One bold move follows another in this captivating (if experimental) interior and exterior redesign of a classic Dutch brick townhouse. Painting over not only the existing brick walls but windows too … well, it only makes sense in context. Take a look, and consider the client: an architect looking to make a livable space as well as a studio.
After laying a layer of paint, almost ‘resetting the canvass’ if you will, Studio Rolf (images by Frank Hanswijk) inserted a set of extremely contemporary box-shaped windows that do not align in the least with the original plan, but suit the needs of current users instead.
Unlike many modern refabs, the decisions were not based on black-and-white ground rules about preserving the existing structure. What starts on the outside moves inside, with select brick and stone surfaces being painted (surprise!) black or white as it suits the room in question.
That is not to suggest that there is no rhyme nor reason to the changes and choices made, but they are more subjective than one might expect to find – artistic moves rather than rigorous, function-driven design decisions.
One could argue that the design is taken too far – that it does not reflect its residential neighborhood and sticks out like a sore thumb. That argument, however, works both ways: after all, an architecture-and-design studio should, perhaps, stand out from the crowd … not just to advertise its services, but also to make a clear visual distinction between itself and the non-similar functions of surrounding building.
Fittingly, Zecc Architecten and Studio Rolf.fr call this project in Rotterdam “The Black Pearl.”
“This house takes part of a program of the congregation Rotterdam who wanted to revitalize disadvantaged neighborhoods by selling metier houses to private persons. These homes have in common that they are neglected the last few years and have to be refreshed. The buildings usually consist of several small apartments, one per layer. The purpose of the municipality by selling the buildings is to attract inhabitants with more carrying-capacity. Condition of sale is that the property will be restored within a specified period and will transformed into one house. This causes less, but larger houses. This is the opposite trend to what happens in many inner cities where larger houses are divided into several small apartments.”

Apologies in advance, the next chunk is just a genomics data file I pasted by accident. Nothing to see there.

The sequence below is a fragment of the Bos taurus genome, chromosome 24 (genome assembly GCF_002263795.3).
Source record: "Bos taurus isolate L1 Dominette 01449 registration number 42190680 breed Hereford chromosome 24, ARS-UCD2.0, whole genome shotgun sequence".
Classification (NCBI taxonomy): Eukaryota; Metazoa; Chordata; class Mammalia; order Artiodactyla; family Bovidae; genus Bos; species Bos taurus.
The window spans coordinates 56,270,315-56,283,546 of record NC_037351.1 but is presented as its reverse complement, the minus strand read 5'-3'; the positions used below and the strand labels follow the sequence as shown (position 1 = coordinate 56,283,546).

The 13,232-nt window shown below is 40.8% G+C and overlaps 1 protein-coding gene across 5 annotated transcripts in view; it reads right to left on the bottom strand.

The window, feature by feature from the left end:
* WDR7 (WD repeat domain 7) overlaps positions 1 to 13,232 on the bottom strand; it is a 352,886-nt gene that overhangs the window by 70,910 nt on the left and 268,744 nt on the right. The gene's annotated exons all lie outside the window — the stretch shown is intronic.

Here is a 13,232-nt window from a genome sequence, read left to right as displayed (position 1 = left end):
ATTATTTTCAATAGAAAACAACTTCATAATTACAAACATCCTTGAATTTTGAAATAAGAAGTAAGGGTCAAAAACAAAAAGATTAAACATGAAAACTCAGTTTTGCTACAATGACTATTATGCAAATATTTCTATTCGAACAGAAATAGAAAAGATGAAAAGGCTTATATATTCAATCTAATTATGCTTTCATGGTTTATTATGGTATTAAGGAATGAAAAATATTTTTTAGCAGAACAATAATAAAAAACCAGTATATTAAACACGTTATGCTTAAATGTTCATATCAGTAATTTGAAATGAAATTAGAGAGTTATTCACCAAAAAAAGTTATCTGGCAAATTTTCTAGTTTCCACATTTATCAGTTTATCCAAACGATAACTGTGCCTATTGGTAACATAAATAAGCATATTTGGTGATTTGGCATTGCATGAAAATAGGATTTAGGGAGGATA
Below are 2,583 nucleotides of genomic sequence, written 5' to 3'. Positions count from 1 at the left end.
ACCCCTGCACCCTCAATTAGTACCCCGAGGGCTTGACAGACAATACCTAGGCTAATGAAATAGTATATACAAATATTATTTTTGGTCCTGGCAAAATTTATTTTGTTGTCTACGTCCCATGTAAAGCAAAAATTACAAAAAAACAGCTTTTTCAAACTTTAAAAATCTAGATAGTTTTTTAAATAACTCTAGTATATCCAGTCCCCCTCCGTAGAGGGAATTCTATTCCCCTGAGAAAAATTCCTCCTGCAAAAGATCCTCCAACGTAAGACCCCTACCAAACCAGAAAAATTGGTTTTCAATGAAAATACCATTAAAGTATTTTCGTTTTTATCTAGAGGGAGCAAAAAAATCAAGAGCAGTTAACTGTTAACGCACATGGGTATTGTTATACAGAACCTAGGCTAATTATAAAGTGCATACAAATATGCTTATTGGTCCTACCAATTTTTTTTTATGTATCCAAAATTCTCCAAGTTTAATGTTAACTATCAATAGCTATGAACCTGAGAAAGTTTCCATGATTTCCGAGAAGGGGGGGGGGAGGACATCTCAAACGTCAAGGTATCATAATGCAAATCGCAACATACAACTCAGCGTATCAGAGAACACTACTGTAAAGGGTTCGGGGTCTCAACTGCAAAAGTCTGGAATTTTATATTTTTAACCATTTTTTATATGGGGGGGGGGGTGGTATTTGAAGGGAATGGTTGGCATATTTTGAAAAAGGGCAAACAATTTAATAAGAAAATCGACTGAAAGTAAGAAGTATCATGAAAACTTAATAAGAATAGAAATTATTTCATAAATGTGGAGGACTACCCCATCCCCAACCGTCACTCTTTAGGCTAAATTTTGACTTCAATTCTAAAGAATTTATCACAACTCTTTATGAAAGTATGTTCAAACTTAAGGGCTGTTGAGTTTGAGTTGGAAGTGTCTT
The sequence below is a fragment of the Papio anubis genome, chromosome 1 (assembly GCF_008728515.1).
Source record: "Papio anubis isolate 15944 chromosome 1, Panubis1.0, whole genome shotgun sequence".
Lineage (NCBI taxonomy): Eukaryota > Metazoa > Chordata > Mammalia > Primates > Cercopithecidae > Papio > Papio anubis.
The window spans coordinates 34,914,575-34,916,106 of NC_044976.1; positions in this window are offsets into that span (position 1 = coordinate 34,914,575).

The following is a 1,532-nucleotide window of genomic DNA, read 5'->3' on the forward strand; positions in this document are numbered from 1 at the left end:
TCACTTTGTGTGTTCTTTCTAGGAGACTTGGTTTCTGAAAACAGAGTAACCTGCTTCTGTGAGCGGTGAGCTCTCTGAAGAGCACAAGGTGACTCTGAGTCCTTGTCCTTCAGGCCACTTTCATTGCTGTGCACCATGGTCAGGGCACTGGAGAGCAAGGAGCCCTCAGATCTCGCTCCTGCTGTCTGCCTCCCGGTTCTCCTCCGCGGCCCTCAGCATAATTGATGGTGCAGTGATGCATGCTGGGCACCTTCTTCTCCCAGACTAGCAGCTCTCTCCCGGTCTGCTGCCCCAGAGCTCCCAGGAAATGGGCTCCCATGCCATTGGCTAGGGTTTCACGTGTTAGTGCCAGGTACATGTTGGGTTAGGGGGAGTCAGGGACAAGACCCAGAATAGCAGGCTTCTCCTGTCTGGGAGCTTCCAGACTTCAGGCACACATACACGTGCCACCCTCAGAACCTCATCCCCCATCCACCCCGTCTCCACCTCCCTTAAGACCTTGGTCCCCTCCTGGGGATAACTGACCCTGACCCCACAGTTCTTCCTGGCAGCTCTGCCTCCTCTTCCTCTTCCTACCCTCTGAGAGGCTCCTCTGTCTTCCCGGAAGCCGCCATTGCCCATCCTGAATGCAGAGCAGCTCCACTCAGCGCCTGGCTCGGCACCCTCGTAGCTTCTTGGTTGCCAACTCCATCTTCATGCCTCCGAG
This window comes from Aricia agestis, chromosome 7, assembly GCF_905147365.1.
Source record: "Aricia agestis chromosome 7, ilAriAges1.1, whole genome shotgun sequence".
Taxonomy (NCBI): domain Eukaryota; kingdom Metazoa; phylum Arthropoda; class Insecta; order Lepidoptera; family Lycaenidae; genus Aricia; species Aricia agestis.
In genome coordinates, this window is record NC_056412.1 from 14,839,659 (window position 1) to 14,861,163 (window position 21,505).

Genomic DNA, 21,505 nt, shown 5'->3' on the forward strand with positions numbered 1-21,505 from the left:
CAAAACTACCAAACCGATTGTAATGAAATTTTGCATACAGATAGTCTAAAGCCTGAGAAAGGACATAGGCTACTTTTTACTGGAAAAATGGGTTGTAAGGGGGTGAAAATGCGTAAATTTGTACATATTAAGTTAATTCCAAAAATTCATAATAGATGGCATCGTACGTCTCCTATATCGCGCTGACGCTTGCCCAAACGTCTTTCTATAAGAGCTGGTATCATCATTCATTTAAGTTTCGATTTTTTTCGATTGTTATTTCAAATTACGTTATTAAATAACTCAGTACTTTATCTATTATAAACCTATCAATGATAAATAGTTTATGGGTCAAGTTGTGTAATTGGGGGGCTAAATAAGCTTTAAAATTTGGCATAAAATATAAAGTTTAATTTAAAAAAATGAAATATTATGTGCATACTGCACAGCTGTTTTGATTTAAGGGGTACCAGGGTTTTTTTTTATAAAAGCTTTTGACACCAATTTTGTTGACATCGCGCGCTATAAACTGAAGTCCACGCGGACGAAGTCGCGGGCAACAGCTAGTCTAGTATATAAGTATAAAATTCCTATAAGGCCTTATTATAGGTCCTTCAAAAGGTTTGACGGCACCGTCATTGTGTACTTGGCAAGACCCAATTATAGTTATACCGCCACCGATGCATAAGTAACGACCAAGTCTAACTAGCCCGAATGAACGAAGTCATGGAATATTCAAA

“The renovation of the Rotterdam ‘metier house’ is turned into an architectural spectacle, where was experimented with time and space. The 100 years old facade of a dwelling in a closed housing unit, is totally painted black. Both masonry, frames and “windows” are covered with a shiny black oil. This creates a kind of ‘shadow’ of the original facade. In some places the new transparent windows pierce through the historical facade. The new windows announce a time with a very different way of living. This creates a relationship between the original facade and the new interpretation which become readable. All floors and small rooms behind the old windows run into one spatially contiguous entity.”